William (Bill) Nangle has enjoyed a journalism career spanning nearly five decades. He began in 1963 as a free-lance correspondent selling news of his home town, Wabash, Ind., to the Marion, Ind., Leader-Tribune. Nangle joined The TIMES in 1970, having since worked as bureau chief, managing editor and for 25 years as executive editor. During his tenure the newspaper’s circulation has grown substantially with the company moving from “hot type” to digital imaging and a multitude of delivery platforms.
In 2007 he renamed The Times newsroom a media center and is making nwi.com and my.nwi.com a center for online community information and conversation. At the same time he has helped lead the staff in developing niche publications - magazines and specialty publications such as a Hispanic weekly newspaper.
[IN 0201] - Part 1: Intro & Contribution (4:29)
Bill Nangle, executive editor, The Times, says he started in journalism with a summer job that launched a 50-year career, the last 40 at the Times. He believes his newspaper produces “the connective tissue of Northwest Indiana.”
[IN 0202] - Part 2: Ethics & Content (4:09)
Bill Nangle, executive editor, The Times, says his newspaper developed its own ethics code, which stresses strict rules of attribution. The Times also bans its reporters from blogging on topics that fall within its individual reporter’s assigned beats.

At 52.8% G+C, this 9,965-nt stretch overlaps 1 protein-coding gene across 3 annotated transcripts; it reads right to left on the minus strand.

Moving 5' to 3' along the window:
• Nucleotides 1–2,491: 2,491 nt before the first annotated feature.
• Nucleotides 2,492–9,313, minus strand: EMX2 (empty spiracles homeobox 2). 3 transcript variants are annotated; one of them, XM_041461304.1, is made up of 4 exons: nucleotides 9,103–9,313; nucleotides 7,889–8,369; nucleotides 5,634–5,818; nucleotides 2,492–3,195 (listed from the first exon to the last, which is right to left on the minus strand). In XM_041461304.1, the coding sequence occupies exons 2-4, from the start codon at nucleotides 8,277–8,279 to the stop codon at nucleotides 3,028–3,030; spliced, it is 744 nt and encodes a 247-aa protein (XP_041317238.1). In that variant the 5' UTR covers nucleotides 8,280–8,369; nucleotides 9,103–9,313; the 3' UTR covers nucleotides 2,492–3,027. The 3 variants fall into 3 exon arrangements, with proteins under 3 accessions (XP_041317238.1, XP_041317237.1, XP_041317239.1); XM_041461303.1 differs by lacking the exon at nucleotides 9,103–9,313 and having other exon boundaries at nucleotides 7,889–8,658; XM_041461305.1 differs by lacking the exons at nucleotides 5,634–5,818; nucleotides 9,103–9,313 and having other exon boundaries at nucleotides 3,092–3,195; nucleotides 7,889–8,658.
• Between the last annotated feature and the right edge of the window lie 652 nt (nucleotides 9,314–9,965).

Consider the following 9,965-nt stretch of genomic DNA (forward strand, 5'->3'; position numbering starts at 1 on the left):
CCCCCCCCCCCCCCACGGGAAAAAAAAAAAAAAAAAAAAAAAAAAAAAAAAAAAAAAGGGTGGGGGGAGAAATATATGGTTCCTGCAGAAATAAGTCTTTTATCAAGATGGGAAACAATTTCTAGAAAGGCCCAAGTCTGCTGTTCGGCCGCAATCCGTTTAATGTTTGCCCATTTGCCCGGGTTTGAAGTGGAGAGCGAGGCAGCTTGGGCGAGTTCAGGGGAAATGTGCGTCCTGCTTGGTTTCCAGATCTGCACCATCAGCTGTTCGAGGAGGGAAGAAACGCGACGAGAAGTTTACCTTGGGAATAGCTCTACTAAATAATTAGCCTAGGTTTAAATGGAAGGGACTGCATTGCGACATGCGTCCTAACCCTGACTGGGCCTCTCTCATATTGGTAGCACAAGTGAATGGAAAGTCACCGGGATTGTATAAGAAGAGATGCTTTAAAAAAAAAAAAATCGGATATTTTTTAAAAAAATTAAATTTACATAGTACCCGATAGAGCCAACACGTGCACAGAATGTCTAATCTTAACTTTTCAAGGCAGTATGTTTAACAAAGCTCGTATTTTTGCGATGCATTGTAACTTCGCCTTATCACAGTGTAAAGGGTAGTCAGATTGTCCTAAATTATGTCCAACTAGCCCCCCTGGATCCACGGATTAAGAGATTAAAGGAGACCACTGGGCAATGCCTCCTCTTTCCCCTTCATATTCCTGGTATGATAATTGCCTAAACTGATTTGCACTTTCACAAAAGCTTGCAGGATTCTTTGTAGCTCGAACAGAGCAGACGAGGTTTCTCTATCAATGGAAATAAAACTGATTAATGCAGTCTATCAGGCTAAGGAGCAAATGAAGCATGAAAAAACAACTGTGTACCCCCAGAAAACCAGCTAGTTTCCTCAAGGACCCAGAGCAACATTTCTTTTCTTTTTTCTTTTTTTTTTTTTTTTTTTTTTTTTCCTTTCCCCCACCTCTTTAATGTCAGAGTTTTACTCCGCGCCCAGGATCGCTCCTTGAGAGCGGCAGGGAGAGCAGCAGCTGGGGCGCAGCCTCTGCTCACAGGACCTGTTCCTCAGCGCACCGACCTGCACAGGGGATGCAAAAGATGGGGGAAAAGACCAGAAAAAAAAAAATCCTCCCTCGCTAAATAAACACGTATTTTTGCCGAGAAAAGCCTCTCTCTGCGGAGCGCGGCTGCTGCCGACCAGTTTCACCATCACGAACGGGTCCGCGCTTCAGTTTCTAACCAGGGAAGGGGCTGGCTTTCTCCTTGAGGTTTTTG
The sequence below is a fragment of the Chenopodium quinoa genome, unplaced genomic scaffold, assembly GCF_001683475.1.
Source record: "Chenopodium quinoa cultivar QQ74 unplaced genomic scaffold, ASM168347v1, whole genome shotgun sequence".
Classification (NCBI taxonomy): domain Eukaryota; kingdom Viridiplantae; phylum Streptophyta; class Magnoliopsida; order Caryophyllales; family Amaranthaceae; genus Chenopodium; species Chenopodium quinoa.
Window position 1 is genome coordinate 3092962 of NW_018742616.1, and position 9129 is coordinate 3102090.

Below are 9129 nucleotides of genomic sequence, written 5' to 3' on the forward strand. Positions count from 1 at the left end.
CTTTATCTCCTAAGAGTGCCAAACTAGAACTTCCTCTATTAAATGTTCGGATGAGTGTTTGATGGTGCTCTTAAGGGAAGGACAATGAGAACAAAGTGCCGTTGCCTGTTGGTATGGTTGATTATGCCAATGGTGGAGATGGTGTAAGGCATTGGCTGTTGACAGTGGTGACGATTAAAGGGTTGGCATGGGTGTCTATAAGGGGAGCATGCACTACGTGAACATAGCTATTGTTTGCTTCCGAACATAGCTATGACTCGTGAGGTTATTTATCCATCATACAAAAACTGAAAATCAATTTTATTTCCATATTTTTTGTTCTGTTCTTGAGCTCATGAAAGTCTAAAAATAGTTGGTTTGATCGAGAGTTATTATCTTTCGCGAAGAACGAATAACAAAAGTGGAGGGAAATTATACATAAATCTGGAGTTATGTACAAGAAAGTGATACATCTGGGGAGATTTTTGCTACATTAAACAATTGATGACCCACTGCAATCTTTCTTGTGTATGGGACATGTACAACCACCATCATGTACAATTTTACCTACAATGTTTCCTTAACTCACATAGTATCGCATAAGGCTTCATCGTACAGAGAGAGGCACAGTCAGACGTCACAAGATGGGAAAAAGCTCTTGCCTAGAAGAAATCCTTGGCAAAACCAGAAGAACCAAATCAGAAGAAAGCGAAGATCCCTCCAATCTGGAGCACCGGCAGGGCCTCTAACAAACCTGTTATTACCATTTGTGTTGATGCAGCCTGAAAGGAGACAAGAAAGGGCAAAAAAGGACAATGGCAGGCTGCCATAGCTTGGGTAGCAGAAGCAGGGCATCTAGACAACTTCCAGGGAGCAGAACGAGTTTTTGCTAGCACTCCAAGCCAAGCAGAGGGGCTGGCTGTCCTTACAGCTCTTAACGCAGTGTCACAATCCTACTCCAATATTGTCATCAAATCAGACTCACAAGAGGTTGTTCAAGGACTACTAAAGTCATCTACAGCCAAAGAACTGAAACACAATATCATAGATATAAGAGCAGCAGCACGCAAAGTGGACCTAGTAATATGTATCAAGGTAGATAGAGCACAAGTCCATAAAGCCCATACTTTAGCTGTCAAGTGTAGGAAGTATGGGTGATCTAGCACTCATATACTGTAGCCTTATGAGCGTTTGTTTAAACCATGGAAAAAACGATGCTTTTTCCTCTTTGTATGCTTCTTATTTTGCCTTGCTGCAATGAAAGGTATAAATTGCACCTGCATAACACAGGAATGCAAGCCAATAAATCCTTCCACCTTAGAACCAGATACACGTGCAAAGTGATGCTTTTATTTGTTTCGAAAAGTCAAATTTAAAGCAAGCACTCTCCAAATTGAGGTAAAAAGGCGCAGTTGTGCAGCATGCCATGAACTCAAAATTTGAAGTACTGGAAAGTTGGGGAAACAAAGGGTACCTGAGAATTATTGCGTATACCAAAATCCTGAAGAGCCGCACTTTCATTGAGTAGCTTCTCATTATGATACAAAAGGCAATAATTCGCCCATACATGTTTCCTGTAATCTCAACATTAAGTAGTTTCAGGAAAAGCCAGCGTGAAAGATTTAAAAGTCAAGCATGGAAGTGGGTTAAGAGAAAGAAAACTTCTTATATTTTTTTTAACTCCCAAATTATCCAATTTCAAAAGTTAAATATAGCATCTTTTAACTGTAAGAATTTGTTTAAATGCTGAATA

[IN 0203] - Part 3: Strategic Changes (2:54)
Bill Nangle, executive editor, The Times, says his news department has written new job descriptions for reporters to encompass the diverse tasks required in the digital age.
[IN 0204] - Part 4: Adaptation & The Future (3:45)
Bill Nangle, executive editor, The Times, says the newspaper industry will have to adapt to survive. He expects to see more video and a continually blending of professional staff disciplines in the multimedia newspapers of the future.
[IN 0205] - Part 5: Prospects & Preparation (1:47)
Bill Nangle, executive editor, The Times, says reporters coming into today’s newspaper jobs need digital reporting skills to compete, but his top criteria for hiring are: “good reporting … good writing … and accuracy.”